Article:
When aliens survey the monuments of human culture, one monolith should tower above the rest: “Tales From Wreck Deck” by Big Dik Blak. This opus from “Canada’s Prolific Rock Legend”, as he is rightfully heralded in his press release, after only brief listening indeed begins to challenge the human brain’s ability to process recorded sound. Frankly, we should all appreciate that Big Dik Blak exists, and that he has gifted us what is perhaps the most comprehensively baffling album in recorded history. This is an album so utterly illogical that it is difficult to fully comprehend. An album in which seemingly every possible decision made at every possible stage was nonsensical. An album against which a conventional ratings system, and indeed life itself, becomes meaningless.
“Satellite Gurl”, the album’s opener, adroitly sets the tone. Against a meat-and-potatoes rock backing, Big Dik Black blesses us with the slurred, bellowed cadences of a tramp toppling into a shallow stream, each verse of which is followed by an indeterminate, under-mixed organ solo. With dogged, almost heroic insistence, Big Dik Blak assures us that some presumably embarrassed woman is his satellite gurl for 7 minutes and 59 seconds, all of which is felt by the listener. “One more time!” he yells, at which point the song abruptly ends. This is uncanny-valley rock, in which the clichés are mirrored with such superficial similarity yet subtle wrongness that the overall impression is one of creeping unease, as if Eric Andre decided to make a rock album.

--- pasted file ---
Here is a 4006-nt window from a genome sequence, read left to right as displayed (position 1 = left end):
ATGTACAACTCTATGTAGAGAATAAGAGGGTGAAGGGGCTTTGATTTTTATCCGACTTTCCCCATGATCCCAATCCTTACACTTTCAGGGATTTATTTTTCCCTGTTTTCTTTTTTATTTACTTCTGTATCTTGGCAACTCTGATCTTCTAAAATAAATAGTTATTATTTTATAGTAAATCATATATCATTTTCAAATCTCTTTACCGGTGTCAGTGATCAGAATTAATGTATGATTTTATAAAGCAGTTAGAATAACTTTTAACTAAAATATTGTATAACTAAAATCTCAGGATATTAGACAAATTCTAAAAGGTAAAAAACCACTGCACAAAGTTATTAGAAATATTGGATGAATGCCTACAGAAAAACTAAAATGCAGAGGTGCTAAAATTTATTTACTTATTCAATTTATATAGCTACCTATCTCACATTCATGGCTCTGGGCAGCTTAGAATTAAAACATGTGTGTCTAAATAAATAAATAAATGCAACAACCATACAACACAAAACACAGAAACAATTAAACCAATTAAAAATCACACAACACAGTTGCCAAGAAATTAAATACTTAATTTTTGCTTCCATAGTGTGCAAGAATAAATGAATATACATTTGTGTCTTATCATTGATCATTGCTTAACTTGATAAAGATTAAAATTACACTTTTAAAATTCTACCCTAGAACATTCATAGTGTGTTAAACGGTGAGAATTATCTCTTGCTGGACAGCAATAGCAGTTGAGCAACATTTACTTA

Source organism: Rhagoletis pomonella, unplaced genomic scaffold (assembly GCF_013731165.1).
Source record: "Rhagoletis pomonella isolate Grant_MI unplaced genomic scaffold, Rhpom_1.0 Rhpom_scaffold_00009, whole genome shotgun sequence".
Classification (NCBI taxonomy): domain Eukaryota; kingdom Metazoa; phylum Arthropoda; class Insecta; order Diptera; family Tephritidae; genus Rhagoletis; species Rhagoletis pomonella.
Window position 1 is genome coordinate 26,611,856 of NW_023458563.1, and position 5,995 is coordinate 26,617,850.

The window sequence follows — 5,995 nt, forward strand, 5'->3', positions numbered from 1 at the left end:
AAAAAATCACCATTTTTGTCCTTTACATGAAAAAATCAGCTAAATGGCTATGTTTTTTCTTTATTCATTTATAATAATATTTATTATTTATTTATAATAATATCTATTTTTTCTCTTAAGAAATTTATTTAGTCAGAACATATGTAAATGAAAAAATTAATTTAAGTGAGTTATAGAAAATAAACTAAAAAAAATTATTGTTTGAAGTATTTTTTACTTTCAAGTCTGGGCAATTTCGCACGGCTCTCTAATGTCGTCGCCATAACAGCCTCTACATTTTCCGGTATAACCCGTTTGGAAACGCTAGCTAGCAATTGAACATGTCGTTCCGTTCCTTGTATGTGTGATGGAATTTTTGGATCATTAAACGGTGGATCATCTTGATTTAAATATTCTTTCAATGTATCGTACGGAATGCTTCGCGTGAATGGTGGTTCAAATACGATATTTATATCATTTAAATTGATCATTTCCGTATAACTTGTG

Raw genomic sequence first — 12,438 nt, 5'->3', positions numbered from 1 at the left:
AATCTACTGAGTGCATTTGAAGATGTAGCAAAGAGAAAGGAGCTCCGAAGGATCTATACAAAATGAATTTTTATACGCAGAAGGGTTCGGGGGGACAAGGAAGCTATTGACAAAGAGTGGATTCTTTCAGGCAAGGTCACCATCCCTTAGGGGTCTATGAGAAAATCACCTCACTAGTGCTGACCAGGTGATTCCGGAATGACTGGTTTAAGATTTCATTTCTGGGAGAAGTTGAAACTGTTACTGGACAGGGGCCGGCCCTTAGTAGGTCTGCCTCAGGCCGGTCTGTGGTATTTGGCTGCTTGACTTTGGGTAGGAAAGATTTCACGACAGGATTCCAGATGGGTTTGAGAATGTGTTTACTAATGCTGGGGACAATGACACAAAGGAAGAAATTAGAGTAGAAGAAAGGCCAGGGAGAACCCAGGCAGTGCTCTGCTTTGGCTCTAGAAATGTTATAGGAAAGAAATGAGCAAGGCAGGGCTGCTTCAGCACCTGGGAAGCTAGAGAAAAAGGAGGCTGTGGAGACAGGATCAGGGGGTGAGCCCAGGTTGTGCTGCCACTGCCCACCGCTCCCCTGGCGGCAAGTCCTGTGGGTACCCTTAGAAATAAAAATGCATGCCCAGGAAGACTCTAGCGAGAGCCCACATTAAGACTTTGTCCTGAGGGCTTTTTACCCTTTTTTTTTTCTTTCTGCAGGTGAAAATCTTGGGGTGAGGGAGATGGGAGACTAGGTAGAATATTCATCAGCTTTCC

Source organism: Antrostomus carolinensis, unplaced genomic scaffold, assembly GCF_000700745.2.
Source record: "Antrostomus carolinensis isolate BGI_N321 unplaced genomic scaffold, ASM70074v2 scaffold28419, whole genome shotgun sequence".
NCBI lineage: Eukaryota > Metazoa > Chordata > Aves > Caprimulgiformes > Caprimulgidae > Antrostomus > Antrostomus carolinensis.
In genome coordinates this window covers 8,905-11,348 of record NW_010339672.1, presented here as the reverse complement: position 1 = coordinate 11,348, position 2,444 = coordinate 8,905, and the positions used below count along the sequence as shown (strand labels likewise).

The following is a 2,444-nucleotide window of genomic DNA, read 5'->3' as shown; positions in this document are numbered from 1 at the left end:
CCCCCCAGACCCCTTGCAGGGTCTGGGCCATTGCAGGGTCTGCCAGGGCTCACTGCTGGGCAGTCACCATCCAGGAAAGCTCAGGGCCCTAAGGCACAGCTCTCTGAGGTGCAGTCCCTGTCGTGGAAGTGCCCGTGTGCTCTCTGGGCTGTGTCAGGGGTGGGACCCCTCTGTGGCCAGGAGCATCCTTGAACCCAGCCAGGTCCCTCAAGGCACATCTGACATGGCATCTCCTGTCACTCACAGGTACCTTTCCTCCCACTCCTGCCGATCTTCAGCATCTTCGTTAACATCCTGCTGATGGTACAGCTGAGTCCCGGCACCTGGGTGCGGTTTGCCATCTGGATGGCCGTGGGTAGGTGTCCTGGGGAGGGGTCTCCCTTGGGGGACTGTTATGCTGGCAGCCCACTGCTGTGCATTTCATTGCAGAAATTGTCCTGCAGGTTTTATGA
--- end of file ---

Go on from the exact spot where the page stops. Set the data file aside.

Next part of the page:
On “Claudette”, Blak’s vocal style unexpectedly morphs from “Patrick Star hollering into septic tank” to “Jim Morrison after cerebral aneurism” as he recounts the tale of the titular, painfully fictional femme fatale over stiltedly artificial accordion backing. “Remember That Night” sees him try his hand at country, complete with wheezing harmonica and comical bass vocals. On “I’ve Got a Boyfriend”, the music startlingly transforms into ‘90s Euro-House, right down to the sampled female soul vocals, as if Big Dik Blak is repeatedly pressing the “Sound Effect” button on a keyboard from 2005. He delicately states his political goals on “World Peace and Free Love”.
The album is perhaps best encapsulated in the gruff Barry-White-read-by-Nicolas-Cage ramblings of closer “Butterfly”, which truly must be heard to be believed, but for which text does reasonable justice: “Sweet makin’ love all night long… oh yaaah… you know what I mean… you look at me with those big brown eyes… you say “Oh daddy, can I come again?”… I say, “Well, I’m pretty tired [throaty laughter] but I think you can… I know… you’re so niiice… you’re so lovely… such a loving woman… I want you so bad, all night long…” At this point, the album has transcended simply being bad. It has even transcended parody. We now exist on another plain of post-ironic sincerity. For this reason it would feel untoward to offer it a conventional ranking. It is years ahead of us all. CO
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